Improving the estimation of subgroup effects for clinical trial participants with multimorbidity by incorporating drug class-level information in Bayesian hierarchical models: a simulation study

Hannigan, L. J. , Phillippo, D. M., Hanlon, P. , Moss, L. , Butterly, E. W., Hawkins, N. , Dias, S., Welton, N. J. and McAllister, D. A. (2021) Improving the estimation of subgroup effects for clinical trial participants with multimorbidity by incorporating drug class-level information in Bayesian hierarchical models: a simulation study. Medical Decision Making, (doi: 10.1177/0272989X211029556) (PMID:34407672) (Early Online Publication)

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Abstract

Background: There is limited guidance for using common drug therapies in the context of multimorbidity. In part, this is because their effectiveness for patients with specific comorbidities cannot easily be established using subgroup analyses in clinical trials. Here, we use simulations to explore the feasibility and implications of concurrently estimating effects of related drug treatments in patients with multimorbidity by partially pooling subgroup efficacy estimates across trials. Methods: We performed simulations based on the characteristics of 161 real clinical trials of noninsulin glucose-lowering drugs for diabetes, estimating subgroup effects for patients with a hypothetical comorbidity across related trials in different scenarios using Bayesian hierarchical generalized linear models. We structured models according to an established ontology—the World Health Organization Anatomic Chemical Therapeutic Classifications—allowing us to nest all trials within drugs and all drugs within anatomic chemical therapeutic classes, with effects partially pooled at each level of the hierarchy. In a range of scenarios, we compared the performance of this model to random effects meta-analyses of all drugs individually. Results: Hierarchical, ontology-based Bayesian models were unbiased and accurately recovered simulated comorbidity-drug interactions. Compared with single-drug meta-analyses, they offered a relative increase in precision of up to 250% in some scenarios because of information sharing across the hierarchy. Because of the relative precision of the approaches, a large proportion of small subgroup effects was detectable only using the hierarchical model. Conclusions: By assuming that similar drugs may have similar subgroup effects, Bayesian hierarchical models based on structures defined by existing ontologies can be used to improve the precision of treatment efficacy estimates in patients with multimorbidity, with potential implications for clinical decision making.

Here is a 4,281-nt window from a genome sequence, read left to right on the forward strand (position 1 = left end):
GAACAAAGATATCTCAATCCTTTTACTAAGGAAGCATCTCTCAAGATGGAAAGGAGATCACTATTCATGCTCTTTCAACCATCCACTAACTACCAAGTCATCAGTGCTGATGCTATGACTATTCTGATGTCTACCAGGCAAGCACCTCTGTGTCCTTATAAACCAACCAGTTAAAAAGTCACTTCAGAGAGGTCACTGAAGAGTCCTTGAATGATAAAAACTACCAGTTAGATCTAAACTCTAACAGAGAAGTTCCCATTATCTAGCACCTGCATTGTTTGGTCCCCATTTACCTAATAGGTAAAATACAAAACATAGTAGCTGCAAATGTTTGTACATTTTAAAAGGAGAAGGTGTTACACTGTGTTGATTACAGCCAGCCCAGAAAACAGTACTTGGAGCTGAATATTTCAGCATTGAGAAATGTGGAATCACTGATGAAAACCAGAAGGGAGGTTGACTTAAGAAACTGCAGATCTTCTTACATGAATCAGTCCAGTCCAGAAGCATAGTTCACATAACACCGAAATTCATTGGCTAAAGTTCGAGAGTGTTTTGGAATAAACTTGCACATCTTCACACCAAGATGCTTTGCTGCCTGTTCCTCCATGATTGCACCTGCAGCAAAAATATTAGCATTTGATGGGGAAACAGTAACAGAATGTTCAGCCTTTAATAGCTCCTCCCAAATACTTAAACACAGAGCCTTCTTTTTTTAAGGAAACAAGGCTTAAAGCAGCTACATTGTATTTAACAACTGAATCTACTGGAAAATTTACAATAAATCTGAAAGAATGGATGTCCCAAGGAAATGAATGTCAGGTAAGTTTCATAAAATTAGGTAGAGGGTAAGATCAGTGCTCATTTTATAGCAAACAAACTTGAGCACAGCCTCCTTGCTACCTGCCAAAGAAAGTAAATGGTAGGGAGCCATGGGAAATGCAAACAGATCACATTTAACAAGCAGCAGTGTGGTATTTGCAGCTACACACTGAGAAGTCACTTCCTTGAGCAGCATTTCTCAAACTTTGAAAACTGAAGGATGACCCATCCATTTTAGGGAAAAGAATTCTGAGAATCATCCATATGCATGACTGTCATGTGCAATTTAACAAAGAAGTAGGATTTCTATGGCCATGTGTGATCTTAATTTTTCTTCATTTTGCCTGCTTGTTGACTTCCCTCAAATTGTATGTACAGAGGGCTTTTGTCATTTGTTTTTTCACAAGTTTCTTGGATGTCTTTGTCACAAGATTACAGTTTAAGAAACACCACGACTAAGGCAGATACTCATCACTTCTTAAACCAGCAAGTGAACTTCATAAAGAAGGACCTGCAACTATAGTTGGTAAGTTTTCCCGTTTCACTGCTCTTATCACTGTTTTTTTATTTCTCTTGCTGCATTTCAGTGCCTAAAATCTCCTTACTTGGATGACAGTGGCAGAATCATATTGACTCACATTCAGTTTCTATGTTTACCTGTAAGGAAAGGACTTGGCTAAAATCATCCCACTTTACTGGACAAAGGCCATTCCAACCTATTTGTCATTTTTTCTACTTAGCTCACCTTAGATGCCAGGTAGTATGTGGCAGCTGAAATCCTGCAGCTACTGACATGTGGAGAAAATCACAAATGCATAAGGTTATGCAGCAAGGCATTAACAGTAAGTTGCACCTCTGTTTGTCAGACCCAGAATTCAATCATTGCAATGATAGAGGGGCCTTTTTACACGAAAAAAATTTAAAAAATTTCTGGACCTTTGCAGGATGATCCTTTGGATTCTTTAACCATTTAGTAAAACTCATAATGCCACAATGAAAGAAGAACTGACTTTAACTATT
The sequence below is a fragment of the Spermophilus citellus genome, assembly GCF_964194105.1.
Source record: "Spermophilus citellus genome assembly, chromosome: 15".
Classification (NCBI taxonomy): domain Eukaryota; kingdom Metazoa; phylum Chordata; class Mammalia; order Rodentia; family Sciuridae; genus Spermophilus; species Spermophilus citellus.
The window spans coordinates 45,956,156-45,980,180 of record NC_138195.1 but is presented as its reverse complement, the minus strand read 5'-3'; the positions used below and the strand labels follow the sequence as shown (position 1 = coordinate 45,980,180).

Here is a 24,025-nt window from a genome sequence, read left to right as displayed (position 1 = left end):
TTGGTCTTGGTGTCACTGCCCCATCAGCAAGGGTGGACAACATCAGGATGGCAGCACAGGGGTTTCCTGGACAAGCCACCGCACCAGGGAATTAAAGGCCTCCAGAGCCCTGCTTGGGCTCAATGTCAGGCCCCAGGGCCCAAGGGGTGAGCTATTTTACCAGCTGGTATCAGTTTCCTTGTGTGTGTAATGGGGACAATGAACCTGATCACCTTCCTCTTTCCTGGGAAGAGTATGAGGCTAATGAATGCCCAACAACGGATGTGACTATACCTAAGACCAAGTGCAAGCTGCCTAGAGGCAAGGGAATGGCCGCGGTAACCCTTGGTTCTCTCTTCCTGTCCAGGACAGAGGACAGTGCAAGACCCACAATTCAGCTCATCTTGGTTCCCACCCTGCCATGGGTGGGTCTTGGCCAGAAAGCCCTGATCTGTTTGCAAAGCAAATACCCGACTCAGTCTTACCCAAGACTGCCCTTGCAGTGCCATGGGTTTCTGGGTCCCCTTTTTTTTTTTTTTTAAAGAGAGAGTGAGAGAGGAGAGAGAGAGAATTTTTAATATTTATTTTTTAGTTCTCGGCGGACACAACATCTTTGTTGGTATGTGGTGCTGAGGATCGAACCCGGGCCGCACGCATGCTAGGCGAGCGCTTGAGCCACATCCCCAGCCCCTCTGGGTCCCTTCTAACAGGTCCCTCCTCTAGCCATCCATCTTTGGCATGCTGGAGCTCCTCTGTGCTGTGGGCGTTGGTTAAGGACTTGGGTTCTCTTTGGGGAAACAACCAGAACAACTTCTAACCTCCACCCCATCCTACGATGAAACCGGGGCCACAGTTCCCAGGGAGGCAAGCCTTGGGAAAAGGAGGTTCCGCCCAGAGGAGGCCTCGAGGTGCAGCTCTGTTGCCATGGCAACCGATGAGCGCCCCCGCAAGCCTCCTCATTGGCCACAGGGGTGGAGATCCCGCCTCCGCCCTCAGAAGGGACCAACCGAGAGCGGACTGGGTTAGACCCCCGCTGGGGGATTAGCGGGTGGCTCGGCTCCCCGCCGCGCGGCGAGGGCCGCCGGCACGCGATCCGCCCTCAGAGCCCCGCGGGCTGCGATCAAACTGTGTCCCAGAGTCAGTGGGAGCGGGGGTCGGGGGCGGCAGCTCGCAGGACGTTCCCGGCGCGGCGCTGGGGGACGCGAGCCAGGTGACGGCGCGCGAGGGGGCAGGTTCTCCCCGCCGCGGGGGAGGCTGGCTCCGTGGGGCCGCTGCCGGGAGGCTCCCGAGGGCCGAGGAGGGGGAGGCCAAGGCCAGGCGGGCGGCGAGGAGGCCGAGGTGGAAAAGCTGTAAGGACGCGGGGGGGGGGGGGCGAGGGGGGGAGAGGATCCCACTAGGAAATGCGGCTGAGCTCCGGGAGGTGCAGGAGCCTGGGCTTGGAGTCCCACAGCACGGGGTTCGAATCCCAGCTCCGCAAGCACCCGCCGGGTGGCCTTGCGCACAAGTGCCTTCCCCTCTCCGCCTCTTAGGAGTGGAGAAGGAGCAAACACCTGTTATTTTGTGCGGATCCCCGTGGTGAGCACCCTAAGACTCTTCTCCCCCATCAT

Item Type:Articles
Status:Early Online Publication
Refereed:Yes
Glasgow Author(s) Enlighten ID:McAllister, Professor David and Hawkins, Professor Neil and Butterly, Dr Elaine and Hanlon, Dr Peter and Hannigan, Dr Laurie and Moss, Miss Laura
Authors: Hannigan, L. J., Phillippo, D. M., Hanlon, P., Moss, L., Butterly, E. W., Hawkins, N., Dias, S., Welton, N. J., and McAllister, D. A.
College/School:College of Medical Veterinary and Life Sciences > Institute of Health and Wellbeing > General Practice and Primary Care
College of Medical Veterinary and Life Sciences > Institute of Health and Wellbeing > Health Economics and Health Technology Assessment
College of Medical Veterinary and Life Sciences > Institute of Health and Wellbeing > Public Health
College of Medical Veterinary and Life Sciences > School of Medicine, Dentistry & Nursing
Journal Name:Medical Decision Making
Publisher:SAGE Publications
ISSN:0272-989X
ISSN (Online):1552-681X
Published Online:18 August 2021
Copyright Holders:Copyright © 2021 The Authors
First Published:First published in Medical Decision Making 2021
Publisher Policy:Reproduced under a Creative Commons License

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Project CodeAward NoProject NamePrincipal InvestigatorFunder's NameFunder RefLead Dept
173492Combining efficacy estimates from clinical trials with the natural history obtained from large routine healthcare databases to determine net overall treatment benefitsDavid McAllisterWellcome Trust (WELLCOTR)201492/Z/16/ZInstitute of Health & Wellbeing